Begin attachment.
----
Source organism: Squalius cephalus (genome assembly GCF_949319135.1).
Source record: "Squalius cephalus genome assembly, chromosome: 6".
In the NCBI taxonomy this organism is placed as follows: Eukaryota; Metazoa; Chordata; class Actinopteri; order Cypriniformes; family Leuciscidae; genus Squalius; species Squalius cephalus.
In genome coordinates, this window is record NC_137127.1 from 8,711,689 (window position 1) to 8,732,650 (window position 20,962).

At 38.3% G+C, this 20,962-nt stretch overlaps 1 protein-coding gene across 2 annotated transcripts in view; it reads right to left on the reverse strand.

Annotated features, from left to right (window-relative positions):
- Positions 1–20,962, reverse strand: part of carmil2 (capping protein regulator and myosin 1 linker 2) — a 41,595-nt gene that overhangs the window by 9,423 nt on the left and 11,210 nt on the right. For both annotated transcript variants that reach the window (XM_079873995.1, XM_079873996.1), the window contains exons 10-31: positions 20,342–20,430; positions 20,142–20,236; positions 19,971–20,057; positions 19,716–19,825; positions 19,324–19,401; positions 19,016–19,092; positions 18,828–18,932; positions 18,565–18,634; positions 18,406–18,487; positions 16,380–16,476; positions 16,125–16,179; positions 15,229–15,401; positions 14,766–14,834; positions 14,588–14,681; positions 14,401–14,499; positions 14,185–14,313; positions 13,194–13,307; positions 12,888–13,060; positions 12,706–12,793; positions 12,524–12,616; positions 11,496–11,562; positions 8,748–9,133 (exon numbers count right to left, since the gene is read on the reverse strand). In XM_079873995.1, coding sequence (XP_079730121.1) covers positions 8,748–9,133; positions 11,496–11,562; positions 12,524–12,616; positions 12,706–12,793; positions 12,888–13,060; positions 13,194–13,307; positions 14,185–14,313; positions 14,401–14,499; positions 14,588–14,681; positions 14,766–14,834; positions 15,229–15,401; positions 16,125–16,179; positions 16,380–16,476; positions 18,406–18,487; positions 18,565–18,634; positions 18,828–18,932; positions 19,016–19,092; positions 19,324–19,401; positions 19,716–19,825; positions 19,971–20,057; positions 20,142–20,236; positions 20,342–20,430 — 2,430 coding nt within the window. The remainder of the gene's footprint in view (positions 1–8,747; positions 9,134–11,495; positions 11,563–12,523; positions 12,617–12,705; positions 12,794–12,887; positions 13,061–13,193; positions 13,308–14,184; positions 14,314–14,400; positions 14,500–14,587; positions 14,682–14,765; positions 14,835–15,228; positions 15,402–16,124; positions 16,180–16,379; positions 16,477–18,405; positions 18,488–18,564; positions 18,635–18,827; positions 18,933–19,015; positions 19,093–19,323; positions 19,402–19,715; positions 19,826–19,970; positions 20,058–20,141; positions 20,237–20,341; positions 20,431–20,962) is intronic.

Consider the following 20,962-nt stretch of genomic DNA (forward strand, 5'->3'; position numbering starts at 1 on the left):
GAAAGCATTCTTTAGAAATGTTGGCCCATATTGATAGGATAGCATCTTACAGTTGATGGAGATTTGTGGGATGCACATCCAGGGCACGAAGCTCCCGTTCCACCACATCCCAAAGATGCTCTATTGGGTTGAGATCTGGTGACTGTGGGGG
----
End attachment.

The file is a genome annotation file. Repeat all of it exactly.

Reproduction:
Source organism: Squalius cephalus (genome assembly GCF_949319135.1).
Source record: "Squalius cephalus genome assembly, chromosome: 6".
In the NCBI taxonomy this organism is placed as follows: Eukaryota; Metazoa; Chordata; class Actinopteri; order Cypriniformes; family Leuciscidae; genus Squalius; species Squalius cephalus.
In genome coordinates, this window is record NC_137127.1 from 8,711,689 (window position 1) to 8,732,650 (window position 20,962).

At 38.3% G+C, this 20,962-nt stretch overlaps 1 protein-coding gene across 2 annotated transcripts in view; it reads right to left on the reverse strand.

Annotated features, from left to right (window-relative positions):
- Positions 1–20,962, reverse strand: part of carmil2 (capping protein regulator and myosin 1 linker 2) — a 41,595-nt gene that overhangs the window by 9,423 nt on the left and 11,210 nt on the right. For both annotated transcript variants that reach the window (XM_079873995.1, XM_079873996.1), the window contains exons 10-31: positions 20,342–20,430; positions 20,142–20,236; positions 19,971–20,057; positions 19,716–19,825; positions 19,324–19,401; positions 19,016–19,092; positions 18,828–18,932; positions 18,565–18,634; positions 18,406–18,487; positions 16,380–16,476; positions 16,125–16,179; positions 15,229–15,401; positions 14,766–14,834; positions 14,588–14,681; positions 14,401–14,499; positions 14,185–14,313; positions 13,194–13,307; positions 12,888–13,060; positions 12,706–12,793; positions 12,524–12,616; positions 11,496–11,562; positions 8,748–9,133 (exon numbers count right to left, since the gene is read on the reverse strand). In XM_079873995.1, coding sequence (XP_079730121.1) covers positions 8,748–9,133; positions 11,496–11,562; positions 12,524–12,616; positions 12,706–12,793; positions 12,888–13,060; positions 13,194–13,307; positions 14,185–14,313; positions 14,401–14,499; positions 14,588–14,681; positions 14,766–14,834; positions 15,229–15,401; positions 16,125–16,179; positions 16,380–16,476; positions 18,406–18,487; positions 18,565–18,634; positions 18,828–18,932; positions 19,016–19,092; positions 19,324–19,401; positions 19,716–19,825; positions 19,971–20,057; positions 20,142–20,236; positions 20,342–20,430 — 2,430 coding nt within the window. The remainder of the gene's footprint in view (positions 1–8,747; positions 9,134–11,495; positions 11,563–12,523; positions 12,617–12,705; positions 12,794–12,887; positions 13,061–13,193; positions 13,308–14,184; positions 14,314–14,400; positions 14,500–14,587; positions 14,682–14,765; positions 14,835–15,228; positions 15,402–16,124; positions 16,180–16,379; positions 16,477–18,405; positions 18,488–18,564; positions 18,635–18,827; positions 18,933–19,015; positions 19,093–19,323; positions 19,402–19,715; positions 19,826–19,970; positions 20,058–20,141; positions 20,237–20,341; positions 20,431–20,962) is intronic.

Consider the following 20,962-nt stretch of genomic DNA (forward strand, 5'->3'; position numbering starts at 1 on the left):
GAAAGCATTCTTTAGAAATGTTGGCCCATATTGATAGGATAGCATCTTACAGTTGATGGAGATTTGTGGGATGCACATCCAGGGCACGAAGCTCCCGTTCCACCACATCCCAAAGATGCTCTATTGGGTTGAGATCTGGTGACTGTGGGGG